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It is getting very difficult to defend Le’Veon Bell

The ability to defend Le’Veon Bell’s comments and actions are becoming ridiculously difficult.

NFL: Pittsburgh Steelers at Kansas City Chiefs Denny Medley-USA TODAY Sports

”Boohoo, you had me, then you lost me.”

That quote is from an old Saturday Night Live skit with the late and great Phil Hartman impersonating the late and legendary Frank Sinatra.

But while Sinatra’s (Hartman’s) line was directed at singer Sinead O’Conner (played by the late and lovely Jan Hooks) back then, I think it could apply to the Steelers current star running back, Le’Veon Bell, and how some fans--including old yours truly--are starting to feel about his alleged contract demands.

If recent reports are true, Bell wants a deal that will average $17 million a season (just like his teammate and buddy, superstar receiver Antonio Brown), which means the negotiating gap between he and Pittsburgh has gotten wider instead of the other way around.

If that’s the case, well, it’s quite easy to understand why a deal couldn’t be reached for a second year in a row. It’s also easy to see why fans have grown even more disenchanted with the dual-threat running back, who is thought of by many as simply the best at his position in the NFL.

And when it comes to that last part, I get where Bell is coming from.

If you’re Bell and you see a free agent like quarterback Sam Bradford ink a deal with the Cardinals that could pay him $20 million next season, wouldn’t you be a little miffed, knowing you’re far the superior player, regardless of the position you play?

Yes, Bradford’s deal is incentive laden and requires him to stay healthy in order to earn all of that dough, but the point is, he has a chance to earn all of that dough.

As for Bell, the restrictions of the franchise tag prevent him from going out and seeing if some team, hungry for a star running back and/or starving for a chance to make a splash for its fan base, will throw an ungodly sum of money his way.

OK, I get that, but I don’t get why Bell has upped his price $2 million above the amount per season he rapped about last year--$15 million.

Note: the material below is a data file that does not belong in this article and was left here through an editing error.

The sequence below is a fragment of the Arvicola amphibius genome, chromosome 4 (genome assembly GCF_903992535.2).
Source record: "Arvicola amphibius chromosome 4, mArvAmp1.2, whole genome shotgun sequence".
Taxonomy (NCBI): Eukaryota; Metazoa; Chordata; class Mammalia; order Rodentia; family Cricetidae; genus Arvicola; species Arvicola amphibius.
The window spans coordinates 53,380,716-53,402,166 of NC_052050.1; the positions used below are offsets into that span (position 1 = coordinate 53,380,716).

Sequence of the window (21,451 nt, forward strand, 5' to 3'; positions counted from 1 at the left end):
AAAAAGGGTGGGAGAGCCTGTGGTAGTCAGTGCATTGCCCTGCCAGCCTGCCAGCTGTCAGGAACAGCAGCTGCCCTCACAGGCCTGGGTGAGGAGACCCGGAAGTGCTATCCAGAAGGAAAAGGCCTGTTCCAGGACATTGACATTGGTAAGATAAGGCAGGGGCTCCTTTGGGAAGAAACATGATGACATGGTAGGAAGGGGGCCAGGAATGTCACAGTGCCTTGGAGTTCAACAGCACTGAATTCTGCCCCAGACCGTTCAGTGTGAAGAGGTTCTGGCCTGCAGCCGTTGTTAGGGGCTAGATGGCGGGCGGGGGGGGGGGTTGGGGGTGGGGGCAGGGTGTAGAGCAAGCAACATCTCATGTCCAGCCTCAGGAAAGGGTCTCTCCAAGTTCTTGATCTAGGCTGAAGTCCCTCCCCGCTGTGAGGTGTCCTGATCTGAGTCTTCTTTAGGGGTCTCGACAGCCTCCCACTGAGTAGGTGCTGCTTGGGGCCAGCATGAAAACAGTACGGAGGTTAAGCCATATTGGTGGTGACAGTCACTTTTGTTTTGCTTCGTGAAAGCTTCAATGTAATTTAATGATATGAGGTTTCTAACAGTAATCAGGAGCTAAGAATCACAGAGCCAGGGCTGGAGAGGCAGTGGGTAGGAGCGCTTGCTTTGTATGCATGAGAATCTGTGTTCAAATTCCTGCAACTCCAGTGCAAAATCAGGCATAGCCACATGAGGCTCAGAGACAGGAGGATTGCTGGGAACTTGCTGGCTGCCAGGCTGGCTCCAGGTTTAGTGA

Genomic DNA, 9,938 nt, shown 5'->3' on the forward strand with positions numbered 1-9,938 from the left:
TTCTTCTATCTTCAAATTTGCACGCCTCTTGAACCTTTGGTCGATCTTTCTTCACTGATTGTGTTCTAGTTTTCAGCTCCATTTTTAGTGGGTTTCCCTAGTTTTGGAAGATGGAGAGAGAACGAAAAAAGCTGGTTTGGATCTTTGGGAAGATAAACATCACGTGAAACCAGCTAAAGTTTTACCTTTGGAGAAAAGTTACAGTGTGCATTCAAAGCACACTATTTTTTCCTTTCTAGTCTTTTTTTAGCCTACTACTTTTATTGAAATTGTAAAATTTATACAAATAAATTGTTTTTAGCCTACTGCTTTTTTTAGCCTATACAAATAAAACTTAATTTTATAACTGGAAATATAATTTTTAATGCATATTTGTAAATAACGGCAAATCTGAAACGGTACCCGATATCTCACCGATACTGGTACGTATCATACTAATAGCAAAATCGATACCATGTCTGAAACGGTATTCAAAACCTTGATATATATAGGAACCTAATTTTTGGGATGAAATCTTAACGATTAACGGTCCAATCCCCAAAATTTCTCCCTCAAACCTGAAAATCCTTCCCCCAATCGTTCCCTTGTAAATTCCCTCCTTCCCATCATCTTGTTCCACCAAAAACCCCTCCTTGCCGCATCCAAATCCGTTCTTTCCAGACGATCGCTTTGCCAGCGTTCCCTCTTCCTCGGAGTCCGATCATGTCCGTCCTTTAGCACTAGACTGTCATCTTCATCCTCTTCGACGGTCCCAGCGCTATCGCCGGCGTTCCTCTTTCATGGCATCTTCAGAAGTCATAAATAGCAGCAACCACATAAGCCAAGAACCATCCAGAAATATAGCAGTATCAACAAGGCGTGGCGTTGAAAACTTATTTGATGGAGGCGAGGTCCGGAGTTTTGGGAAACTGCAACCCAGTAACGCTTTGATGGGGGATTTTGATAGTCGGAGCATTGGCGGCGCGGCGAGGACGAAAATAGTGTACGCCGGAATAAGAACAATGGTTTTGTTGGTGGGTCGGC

What that’s telling me is Bell may not actually want to be a Steeler anymore. It’s one thing to say something (“I want to be a Steeler for life”). It’s quite another to do something such as up the ante significantly in order to make that proclamation a reality.

Bell has to know the Steelers--a team always pretty much up against the cap--aren’t going to significantly increase their offer far above the reported $13 million a season they were willing to pay him before negotiates cooled off yet again.

If you would have told me Bell simply wanted a deal that averaged as much or slightly more than the $14.5 million the franchise tag will pay him in 2018, I would be all for that.

Why should Bell have to settle for less than a tag that restricts his ability to explore the free market?

But $2 million above what he wanted a year ago, when he’s one year and 406 touches older?

Come on, Le’Veon.

Don’t force me to have to agree with all of the naysayers and haters out there. Don’t justify the cries that you’re greedy.

What you do on the football field can’t be understated, neither can your value to the offense.

When the Steelers offense flows through Bell, there’s no question it performs so much better.

Yes, Bell is a bit of a “victim” of bad circumstances, meaning he’s currently employed (or at least controlled until he signs the tag) by an organization with a franchise quarterback in Ben Roethlisberger and unquestionably the greatest receiver in the NFL in Brown, who did get the deal he desired.

But, fair or not, the market for quarterbacks and wide receivers is a little higher than it is for running backs.

However, as others have pointed out, Bell is also the beneficiary of perhaps an inflated running back market, complete with a franchise tag that will pay him no less than $14.5 million in 2018, if he simply puts pen to paper.

This is why Bell really needs to meet Pittsburgh in the middle. It’s not unfathomable that the Steelers would be willing to up their offer to meet Bell’s original demands of $15 million a year, which would--as has been cited several thousand times--put him in a class all his own, when it comes to the market for running backs.

It’s hard to say why Bell keeps moving the goal posts, but he needs to move them back to where they were last summer if he’s truly serious about staying home.

Do you really want to stay home, Le’Veon?

If you’re not greedy, if you’re not all about the money, you won’t have to compromise all that much to remain a Pittsburgh Steeler beyond 2018.